A couple years ago, when CNN Entertainment correspondent Shanon Cook was nine months pregnant, a man was polite to her in a grocery store. The obvious conclusion from this story is that this dude wanted to GET. IT. IN.
Today, Cook posted a column briefly examining the science behind male attraction to pregnancy (though the overarching tone was definitely more "Love your bodies, ladies – confidence is sexy.")
Here are the five best lines from that column, in order of appearance:
1. On the aforementioned polite man, whom Cook describes as in his early 40s, clean-shaven, and dressed in a sharp grey suit. He approached her in the produce section and asked normal questions, like "How far along are you?" "Boy or girl?" etc.:
"There was something behind his charming smile, his lingering and the urgent look in his eyes.
This dude thought I was hot."
2. A flagrant disregard for the hook element of fly-fishing:
I was taken aback when one of my single guy friends once told me having sex with a pregnant woman was high up on his bucket list. What, like climbing Everest and going fly-fishing naked?
3. Magic pheromones:
Perhaps, [neuropsychiatrist Dr. Louann Brizendine] suggests, there was something "pheromonal" going on while I was in the grocery store that day. (She notes, though, there's no evidence that pheromones could work so quickly on humans in such a situation.) [emphasis added]
4. The Scarlet Letter Effect:
"When you're very pregnant there is this undeniable evidence you have had sex with a man," Brizendine says. "And that can be titillating. It's like wearing a billboard sign on your body: "I! Had! Sex!"
5. On missing the pregnant version of herself:
I'll think of her next time I'm pinching avocados in the supermarket, and perhaps pinch myself to stand a little straighter, smile a little more and wink at no one in particular.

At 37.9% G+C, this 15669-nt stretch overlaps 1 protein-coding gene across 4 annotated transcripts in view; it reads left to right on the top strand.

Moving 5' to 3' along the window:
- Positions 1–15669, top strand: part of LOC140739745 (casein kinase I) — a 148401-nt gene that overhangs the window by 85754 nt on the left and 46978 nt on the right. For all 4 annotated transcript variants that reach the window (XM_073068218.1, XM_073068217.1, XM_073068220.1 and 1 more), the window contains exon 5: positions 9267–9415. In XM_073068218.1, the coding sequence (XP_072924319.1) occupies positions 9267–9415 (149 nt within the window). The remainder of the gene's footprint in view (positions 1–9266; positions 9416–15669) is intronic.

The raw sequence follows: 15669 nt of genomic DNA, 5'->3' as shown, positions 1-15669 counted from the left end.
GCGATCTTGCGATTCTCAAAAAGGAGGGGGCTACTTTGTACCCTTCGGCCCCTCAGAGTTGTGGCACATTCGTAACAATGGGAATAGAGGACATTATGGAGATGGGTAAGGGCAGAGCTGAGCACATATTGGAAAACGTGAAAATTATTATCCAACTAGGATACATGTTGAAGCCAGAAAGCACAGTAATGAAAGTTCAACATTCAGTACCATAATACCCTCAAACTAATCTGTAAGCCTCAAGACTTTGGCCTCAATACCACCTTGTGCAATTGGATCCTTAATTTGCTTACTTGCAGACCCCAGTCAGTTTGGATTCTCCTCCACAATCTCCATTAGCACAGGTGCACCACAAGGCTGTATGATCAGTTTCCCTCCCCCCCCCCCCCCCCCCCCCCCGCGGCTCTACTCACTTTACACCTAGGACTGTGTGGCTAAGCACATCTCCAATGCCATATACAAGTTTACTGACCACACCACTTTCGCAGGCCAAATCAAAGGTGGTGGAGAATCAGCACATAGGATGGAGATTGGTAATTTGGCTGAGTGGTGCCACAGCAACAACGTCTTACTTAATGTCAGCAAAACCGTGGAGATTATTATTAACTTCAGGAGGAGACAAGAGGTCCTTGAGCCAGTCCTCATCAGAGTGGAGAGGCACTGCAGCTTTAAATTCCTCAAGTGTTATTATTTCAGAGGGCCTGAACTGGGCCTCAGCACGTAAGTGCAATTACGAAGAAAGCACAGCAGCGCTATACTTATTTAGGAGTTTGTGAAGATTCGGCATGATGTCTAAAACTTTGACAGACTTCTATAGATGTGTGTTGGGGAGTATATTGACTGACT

The most interesting element of the post (apart from the bit about winking at no one in particular – whaaaat is that about?) is a throwaway paragraph, tucked near the end of the piece, that mentions a 2011 study on pregnancy fetishism published in The Journal of Sexual Medicine.
The study suggested that older siblings, regardless of sex, who witnessed their mother pregnant and lactating when they were between 1.5 and 5 years of age were more likely than other children to manifest feelings of sexual attraction toward pregnant women as adults.
It's also worth noting that the piece is peppered with self-effacing lines that are either fishing hard for compliments (the deadliest catch) or show that Cook has no idea what she looks like.
For instance, she describes her appearance in a video that accompanies the story as puffy-faced, saggy-chested, and outfitted with "two —no, three—" chins. A glance at the video, which finds Cook speaking to Annie Lennox about her holiday album Christmas Cornucopia—that's fun—reveals that Cook, in fact, looks lovely.
So, maybe the secret to getting a guy's attention isn't being pregnant – it's being hot in the first place.
[Image via Getty]